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Cyclical Consumption as Stock Market Return Predictor

| | Posted in: Economic Indicators

Do investors drive stocks to overvaluation (undervaluation) in good (bad) economic times, such that corresponding expectations for future returns are therefore relatively low (high). In the August 2019 update of their paper entitled "Consumption Fluctuations and Expected Returns", flagged by a subscriber, Victoria Atanasov, Stig Møller and Richard Priestley introduce the cyclical consumption economic variable and examine its power to predict stock market returns. They hypothesize that in good (bad) economic times:

  1. Marginal utility of present consumption is low (high).
  2. Investors are willing (unwilling) to sacrifice current consumption for investment.
  3. This investment pushes stock prices up (down) and expected returns therefore down (up).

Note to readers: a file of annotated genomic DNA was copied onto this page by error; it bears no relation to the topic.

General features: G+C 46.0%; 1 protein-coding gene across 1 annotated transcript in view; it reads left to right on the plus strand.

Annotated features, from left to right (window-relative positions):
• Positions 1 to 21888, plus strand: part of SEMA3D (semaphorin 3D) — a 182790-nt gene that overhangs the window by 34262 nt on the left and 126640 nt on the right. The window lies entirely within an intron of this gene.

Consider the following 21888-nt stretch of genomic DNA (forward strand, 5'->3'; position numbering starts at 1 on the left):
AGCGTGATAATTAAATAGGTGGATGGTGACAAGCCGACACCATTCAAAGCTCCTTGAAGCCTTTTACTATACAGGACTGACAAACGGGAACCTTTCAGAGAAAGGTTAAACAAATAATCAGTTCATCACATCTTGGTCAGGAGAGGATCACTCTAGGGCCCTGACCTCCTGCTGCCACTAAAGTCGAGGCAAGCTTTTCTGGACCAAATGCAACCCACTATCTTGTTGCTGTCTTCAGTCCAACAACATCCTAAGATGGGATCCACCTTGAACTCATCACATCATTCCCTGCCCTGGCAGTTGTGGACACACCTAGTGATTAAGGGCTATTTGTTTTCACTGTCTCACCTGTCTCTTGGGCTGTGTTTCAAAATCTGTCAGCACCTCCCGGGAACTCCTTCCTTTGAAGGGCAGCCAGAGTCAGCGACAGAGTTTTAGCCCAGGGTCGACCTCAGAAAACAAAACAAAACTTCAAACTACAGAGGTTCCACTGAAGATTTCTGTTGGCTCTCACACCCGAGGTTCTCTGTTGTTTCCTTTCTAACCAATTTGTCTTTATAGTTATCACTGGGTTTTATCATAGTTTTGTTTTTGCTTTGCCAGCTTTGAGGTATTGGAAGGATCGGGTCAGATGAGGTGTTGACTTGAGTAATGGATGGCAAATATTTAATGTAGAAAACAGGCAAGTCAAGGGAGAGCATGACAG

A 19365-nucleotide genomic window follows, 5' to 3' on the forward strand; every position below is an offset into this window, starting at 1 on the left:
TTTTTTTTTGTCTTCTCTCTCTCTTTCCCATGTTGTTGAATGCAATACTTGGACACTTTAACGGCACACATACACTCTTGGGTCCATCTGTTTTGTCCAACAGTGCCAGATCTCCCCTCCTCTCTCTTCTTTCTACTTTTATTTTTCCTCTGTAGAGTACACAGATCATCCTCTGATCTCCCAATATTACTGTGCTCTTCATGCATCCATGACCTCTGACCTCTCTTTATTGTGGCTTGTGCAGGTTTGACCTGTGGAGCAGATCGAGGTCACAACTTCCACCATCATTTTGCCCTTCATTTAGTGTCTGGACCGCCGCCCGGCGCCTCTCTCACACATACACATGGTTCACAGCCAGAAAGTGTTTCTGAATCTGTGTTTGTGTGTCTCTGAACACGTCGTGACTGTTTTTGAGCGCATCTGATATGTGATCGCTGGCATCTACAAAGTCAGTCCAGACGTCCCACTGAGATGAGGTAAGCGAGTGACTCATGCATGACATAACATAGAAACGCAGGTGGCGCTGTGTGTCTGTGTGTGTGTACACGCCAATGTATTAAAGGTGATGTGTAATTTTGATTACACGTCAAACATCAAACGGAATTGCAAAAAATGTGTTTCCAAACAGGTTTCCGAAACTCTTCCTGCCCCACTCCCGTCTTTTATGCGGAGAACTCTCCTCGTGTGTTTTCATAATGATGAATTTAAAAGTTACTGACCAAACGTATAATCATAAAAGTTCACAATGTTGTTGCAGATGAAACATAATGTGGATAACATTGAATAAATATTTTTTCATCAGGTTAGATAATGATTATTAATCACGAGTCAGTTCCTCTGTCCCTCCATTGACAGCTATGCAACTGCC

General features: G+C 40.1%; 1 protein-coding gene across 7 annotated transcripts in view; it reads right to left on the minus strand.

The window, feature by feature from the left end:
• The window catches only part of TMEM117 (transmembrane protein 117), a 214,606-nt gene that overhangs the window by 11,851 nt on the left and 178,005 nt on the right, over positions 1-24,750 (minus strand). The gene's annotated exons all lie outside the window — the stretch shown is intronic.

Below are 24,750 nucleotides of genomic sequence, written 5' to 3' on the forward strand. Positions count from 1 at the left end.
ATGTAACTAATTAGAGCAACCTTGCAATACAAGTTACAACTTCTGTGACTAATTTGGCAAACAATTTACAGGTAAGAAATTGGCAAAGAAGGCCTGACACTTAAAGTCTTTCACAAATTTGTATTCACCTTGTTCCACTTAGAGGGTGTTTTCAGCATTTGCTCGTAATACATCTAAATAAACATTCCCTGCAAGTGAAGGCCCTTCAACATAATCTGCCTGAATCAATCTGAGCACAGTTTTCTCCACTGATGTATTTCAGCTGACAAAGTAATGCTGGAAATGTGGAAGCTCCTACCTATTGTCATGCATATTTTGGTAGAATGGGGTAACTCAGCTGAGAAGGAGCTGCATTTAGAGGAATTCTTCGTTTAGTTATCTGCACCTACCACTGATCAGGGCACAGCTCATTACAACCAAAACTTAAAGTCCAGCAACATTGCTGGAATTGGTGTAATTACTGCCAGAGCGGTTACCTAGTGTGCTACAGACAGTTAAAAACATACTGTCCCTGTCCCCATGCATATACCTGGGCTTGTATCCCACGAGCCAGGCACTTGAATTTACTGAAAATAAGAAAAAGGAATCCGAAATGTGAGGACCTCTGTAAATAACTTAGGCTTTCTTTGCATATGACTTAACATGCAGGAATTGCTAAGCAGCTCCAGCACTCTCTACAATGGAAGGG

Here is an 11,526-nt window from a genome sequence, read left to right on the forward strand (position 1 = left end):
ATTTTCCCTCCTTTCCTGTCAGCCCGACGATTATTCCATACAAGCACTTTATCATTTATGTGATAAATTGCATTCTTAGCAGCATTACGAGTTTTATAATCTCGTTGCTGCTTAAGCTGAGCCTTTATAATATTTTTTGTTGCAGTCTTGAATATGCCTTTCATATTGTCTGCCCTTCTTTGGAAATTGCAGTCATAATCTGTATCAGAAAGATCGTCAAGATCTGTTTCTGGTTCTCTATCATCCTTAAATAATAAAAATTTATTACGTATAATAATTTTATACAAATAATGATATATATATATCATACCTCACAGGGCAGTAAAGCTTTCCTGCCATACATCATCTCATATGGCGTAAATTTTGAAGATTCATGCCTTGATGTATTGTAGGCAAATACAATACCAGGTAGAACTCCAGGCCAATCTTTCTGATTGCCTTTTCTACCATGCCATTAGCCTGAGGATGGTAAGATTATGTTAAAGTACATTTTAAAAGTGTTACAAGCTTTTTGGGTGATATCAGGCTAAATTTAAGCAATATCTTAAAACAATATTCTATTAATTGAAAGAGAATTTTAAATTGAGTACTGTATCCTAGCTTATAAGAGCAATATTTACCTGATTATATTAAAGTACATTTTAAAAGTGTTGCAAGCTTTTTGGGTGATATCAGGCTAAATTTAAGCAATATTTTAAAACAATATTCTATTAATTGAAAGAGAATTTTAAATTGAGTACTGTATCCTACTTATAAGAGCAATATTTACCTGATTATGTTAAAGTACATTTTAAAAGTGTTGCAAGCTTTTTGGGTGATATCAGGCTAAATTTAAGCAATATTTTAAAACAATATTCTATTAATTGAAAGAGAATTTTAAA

Their principal measure of consumption is quarterly seasonally adjusted real per capita consumption expenditures on non-durables and services from the National Income and Product Accounts (NIPA) Table 7.1 maintained by the U.S. Bureau of Economic Analysis. They extract its cyclical component (detrend) by regressing the logarithm of real per capita consumption on a constant and four lagged values of consumption from about six years prior. They conduct both in-sample and out-of-sample (expanding window regressions, with 2-quarter lag for release delay) tests of the quarterly relationship between cyclical consumption and future U.S. stock market returns. Using the specified consumption data and quarterly returns for the S&P 500 Index and the broad value-weighted U.S. stock market from the first quarter of 1947 through the fourth quarter of 2017, they find that:

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